But as regards colloquial use of "otter", what triggered this was my finding these switches labelled explicitly as "OTTER SWITCH" in the circuit diagrams of the GTE manual, which is for the SE5. It just gives me the impression that this switch *must* be an Otter switch - it doesn't mark the light switches as LUCAS or the heater blowers as SMITHS. So why call these Otter switches rather than just 'cut-out' or 'overheat' etc?

It seems most odd to me that here we have an apparently completely ubiquitous term for a widely used item, and no-one seems to have any idea how it came to be. In other cases, like Omnibus (and then bus), and Hoover and more recently Google, the origins of all of these were trademarks and/or company names, and the origins and slippage into common use are well documented. It puzzles me too that in an industry already at the time dominated by Smiths and Lucas, how did Otter suddenly jump in and get this niche all to itself? It's not as if they were aleady huge in some other market sector (or were they?) and they could easily move into an automotive application in high volume before Lucas/Smith got themselves sorted out.

Otter switch - how did we get here ?

Posted: Thu Feb 01, 2018 5:24 pm
by scimjim
drcdb15 wrote:
Thu Feb 01, 2018 5:15 pm
It puzzles me too that in an industry already at the time dominated by Smiths and Lucas, how did Otter suddenly jump in and get this niche all to itself? It's not as if they were aleady huge in some other market sector (or were they?) and they could easily move into an automotive application in high volume before Lucas/Smith got themselves sorted out.
I think they were making industrial bi-metallic switches in the 40s, so were the industry leaders when automotive applications came on stream.

Otter switch - how did we get here ?

Posted: Thu Feb 01, 2018 5:59 pm
by 747PETE
This reminds me of a few years ago when I asked in a nuts and bolts shop for some P.K.screws...they were at a loss.What I wanted were self tappers,it’s just that as a young lad😀 we called them P.Ks after “Parker Kaylon” The 1940s manufacturer! Then there was Halfords last year,they thought “Jenolite” was a new sort of........headlight bulb🙄🙄🙄🙄

Otter switch - how did we get here ?

Posted: Thu Feb 01, 2018 6:35 pm
by drcdb15
Well, I think I may have the answer: As Jim says, bi-metallic switches were well known in the 1940s, but "our story begins" with Eric Taylor, in Buxton, Derbyshire, in 1948. Eric was obviously working on the design of bi-metallic strips, typically E-shaped, and looking for ways to mass-produce them. I don't know, but I would guess this arose out of war work research. Anyway, Eric filed a patent application around 1948 (GB no 600,055) which I haven't looked at, and he then filed a further one (GBPA 657,434) in February 1949 where he claims the method of deliberately crimping the shape to deform it, so as to make it snap between two otherwise stable positions.

According to the original documents, at this time Tayor is working on his own. However, by 1961 Taylor is with (or set up?) Otter Controls Limited, based at Otters 'Ole, Market Street in Buxton, and by this time they are employing one Ronald George Waring. He is the sole inventor on GB patent 954,233 which claims the bimetallic snap switch components originally developed by Taylor set in a watertight casing which is inserted into a fluid flow of changing temperature... well, I don't need to spell this out.

The key point is, that 1961 patent had extraordinarily broad scope - it covered the very concept of a bi-metallic strip-based snap switch being encased in its own electrically and thermally conductive housing and inserted into a fluid flow to use the temperature of that fluid to control 'other devices' - such as a cooling fan. The patent is most elegant, and has essentially only a single claim (there are about half a dozen dependents but that's trivial). The point is - and this is only my own interpretation - that single patent pretty much must have tied up the entire UK market on this type of switch. Which explains why there was no practical alternative, and hence why they came to be known colloquially as Otter switches. Nothing to do with the joke I mentioned, or anyone's name, but an archaic street name in Buxton. Dave Mac would be proud !!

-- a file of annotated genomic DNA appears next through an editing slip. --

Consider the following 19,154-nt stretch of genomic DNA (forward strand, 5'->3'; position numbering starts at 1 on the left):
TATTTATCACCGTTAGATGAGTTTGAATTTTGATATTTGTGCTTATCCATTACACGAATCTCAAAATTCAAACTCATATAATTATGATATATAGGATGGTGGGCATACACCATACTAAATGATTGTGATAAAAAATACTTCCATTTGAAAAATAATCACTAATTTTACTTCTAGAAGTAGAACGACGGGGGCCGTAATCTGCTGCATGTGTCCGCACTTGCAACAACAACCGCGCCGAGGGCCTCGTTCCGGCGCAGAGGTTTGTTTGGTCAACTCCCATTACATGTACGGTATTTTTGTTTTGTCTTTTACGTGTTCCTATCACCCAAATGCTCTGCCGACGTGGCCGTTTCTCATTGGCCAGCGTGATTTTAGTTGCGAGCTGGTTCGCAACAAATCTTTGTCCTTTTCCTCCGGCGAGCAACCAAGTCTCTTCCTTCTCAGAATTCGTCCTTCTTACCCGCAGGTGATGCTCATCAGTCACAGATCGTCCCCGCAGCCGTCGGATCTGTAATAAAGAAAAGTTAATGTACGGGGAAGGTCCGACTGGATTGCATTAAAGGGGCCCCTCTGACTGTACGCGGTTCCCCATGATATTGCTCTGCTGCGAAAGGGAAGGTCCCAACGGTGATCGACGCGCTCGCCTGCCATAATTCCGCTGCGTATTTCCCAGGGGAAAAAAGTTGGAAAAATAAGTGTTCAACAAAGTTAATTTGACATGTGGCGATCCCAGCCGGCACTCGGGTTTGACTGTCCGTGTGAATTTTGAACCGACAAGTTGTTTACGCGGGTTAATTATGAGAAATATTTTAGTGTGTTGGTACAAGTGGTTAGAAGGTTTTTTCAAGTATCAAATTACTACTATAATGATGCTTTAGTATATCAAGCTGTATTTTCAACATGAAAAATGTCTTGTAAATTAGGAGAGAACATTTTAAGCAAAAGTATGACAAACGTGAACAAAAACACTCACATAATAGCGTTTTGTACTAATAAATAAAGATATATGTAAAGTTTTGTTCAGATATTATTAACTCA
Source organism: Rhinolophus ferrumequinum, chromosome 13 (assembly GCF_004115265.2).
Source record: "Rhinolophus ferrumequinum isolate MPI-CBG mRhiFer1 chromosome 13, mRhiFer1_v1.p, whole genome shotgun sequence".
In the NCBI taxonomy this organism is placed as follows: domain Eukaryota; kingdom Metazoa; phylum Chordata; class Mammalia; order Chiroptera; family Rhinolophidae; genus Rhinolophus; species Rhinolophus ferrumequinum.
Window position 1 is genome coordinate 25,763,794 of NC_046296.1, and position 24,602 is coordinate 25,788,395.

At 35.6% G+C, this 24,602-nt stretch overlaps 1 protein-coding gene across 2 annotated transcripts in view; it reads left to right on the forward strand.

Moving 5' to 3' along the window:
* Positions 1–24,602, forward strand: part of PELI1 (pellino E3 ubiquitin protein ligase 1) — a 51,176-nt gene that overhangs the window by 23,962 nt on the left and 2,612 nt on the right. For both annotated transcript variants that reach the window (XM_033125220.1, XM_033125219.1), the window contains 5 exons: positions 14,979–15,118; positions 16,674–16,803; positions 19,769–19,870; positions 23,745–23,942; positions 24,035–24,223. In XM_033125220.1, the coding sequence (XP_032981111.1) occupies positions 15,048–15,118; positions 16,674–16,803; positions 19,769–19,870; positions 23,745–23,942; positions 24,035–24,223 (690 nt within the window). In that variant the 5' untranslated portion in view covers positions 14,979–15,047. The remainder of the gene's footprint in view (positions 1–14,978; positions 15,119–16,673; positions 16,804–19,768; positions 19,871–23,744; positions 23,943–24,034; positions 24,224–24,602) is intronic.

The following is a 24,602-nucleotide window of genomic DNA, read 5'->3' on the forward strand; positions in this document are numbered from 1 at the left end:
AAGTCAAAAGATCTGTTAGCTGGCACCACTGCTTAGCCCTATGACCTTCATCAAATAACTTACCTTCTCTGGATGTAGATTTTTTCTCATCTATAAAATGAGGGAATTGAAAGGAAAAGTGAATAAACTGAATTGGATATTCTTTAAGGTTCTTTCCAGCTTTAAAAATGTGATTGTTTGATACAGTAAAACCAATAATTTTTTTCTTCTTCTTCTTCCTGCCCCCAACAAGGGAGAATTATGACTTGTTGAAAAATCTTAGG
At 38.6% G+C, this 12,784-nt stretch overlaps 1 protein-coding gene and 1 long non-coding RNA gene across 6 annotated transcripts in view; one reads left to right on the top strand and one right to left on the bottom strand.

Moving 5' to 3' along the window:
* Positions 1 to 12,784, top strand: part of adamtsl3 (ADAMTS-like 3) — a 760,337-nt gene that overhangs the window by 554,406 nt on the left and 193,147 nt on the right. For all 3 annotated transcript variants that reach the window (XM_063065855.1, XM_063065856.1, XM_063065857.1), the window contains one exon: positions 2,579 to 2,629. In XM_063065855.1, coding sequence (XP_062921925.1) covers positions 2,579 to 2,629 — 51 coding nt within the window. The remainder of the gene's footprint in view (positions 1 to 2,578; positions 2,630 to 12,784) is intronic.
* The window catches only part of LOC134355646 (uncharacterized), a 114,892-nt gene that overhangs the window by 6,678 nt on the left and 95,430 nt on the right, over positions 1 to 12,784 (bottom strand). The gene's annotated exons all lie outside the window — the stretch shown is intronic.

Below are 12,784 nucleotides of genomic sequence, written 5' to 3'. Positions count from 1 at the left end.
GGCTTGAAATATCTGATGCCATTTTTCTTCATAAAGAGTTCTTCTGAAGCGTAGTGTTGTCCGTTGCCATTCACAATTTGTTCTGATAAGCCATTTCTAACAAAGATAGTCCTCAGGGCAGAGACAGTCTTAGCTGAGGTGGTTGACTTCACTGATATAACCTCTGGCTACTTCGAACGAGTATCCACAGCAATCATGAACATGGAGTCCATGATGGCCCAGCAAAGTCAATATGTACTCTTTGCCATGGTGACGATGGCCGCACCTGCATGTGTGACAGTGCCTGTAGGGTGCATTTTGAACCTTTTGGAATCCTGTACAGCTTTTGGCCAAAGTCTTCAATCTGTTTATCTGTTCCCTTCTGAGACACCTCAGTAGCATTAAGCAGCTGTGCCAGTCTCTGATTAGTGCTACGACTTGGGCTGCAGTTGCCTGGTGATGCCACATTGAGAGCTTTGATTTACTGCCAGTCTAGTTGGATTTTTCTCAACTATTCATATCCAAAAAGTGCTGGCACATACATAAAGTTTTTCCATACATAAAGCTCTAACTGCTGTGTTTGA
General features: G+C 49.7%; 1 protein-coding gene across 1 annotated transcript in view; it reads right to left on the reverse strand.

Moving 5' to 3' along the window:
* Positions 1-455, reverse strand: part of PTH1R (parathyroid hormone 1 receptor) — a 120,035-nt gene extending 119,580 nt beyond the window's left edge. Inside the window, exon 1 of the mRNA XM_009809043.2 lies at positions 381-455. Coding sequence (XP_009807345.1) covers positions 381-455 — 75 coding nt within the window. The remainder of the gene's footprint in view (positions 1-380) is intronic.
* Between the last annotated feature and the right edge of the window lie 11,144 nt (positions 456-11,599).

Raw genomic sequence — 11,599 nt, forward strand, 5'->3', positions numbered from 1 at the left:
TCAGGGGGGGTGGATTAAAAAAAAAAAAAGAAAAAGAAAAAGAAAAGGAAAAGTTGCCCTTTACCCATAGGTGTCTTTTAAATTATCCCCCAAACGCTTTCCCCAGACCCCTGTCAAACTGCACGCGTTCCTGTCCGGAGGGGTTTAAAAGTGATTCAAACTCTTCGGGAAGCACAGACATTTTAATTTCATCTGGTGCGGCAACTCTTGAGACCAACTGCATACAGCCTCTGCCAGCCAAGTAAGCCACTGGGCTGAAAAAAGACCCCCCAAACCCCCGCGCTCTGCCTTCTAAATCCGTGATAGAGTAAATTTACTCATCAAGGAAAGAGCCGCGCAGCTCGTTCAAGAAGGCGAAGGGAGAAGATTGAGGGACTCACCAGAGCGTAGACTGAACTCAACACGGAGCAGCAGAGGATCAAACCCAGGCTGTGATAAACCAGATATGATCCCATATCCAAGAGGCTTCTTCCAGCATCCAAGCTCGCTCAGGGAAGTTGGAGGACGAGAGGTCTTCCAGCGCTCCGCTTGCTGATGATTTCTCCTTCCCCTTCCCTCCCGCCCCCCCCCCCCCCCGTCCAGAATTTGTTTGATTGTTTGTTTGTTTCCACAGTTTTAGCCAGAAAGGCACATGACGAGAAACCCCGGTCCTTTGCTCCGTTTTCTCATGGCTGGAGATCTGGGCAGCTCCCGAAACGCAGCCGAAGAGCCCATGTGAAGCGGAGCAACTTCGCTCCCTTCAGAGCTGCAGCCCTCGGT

Otter was ovbiously then (as it still is) quite savvy when it came to patents, as two others were filed around the same time, and today they have around 800 filings. There was obviously competing development going on in the US at the same time, and doubtless around Europe too, so I wouldn't be surprised (though I don't know and haven't researched it) if these switches are known by some other local name outside the UK.

As I say, this is all my speculation, but it would explain why the name became syonymous with thermal cut-outs, and why the established auto electrics firms didn't get to play.

High Peaks Noggin, I hope you will add this information to your local annals :lol:
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Otter switch - how did we get here ?

Posted: Thu Feb 01, 2018 7:21 pm
by drcdb15
Been doing a bit of digging into Otters 'Ole - I can't find it on Google maps, but a recent planning application http://planning.highpeak.gov.uk/portal/ ... KID=213948 shows it's still there, along with Otter Court. From the site plan it looks as if the original Otters 'Ole has long been submerged by more modern buildings, and this application is to turn the original offices into townhouses (sounds like TwoGates history repeating itself!).

A search for Otters Ole on Google Images was more revealing - I found a number of magazine adverts, showing their new wonder switch - and it is exactly like the patent drawings, which makes me more sure that Otter owes its market position to its 1961 patent and the earlier ones covering the bi-metallic strips production process.

It's interesting to see in one of the adverts of the time (1961) Otter takes a swipe at Lucas, saying Lucas parts can (should?!) be properly controlled using Otter switches :lol:
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Otter switch - how did we get here ?

Posted: Thu Feb 01, 2018 9:18 pm
by scimjim
Worthy of a sticky I reckon :D

Otter switch - how did we get here ?

Posted: Thu Feb 01, 2018 9:48 pm
by cannonball
Just like a miniature kettle thermostat, ones similar to these
https://www.todocoleccion.net/repuestos ... ~x69512229
were used in the heater speed control of the Rover sd1.

Otter switch - how did we get here ?

Posted: Thu Feb 01, 2018 9:52 pm
by scimjim
SE5a electric windows also use otter switches as thermal overload cutouts.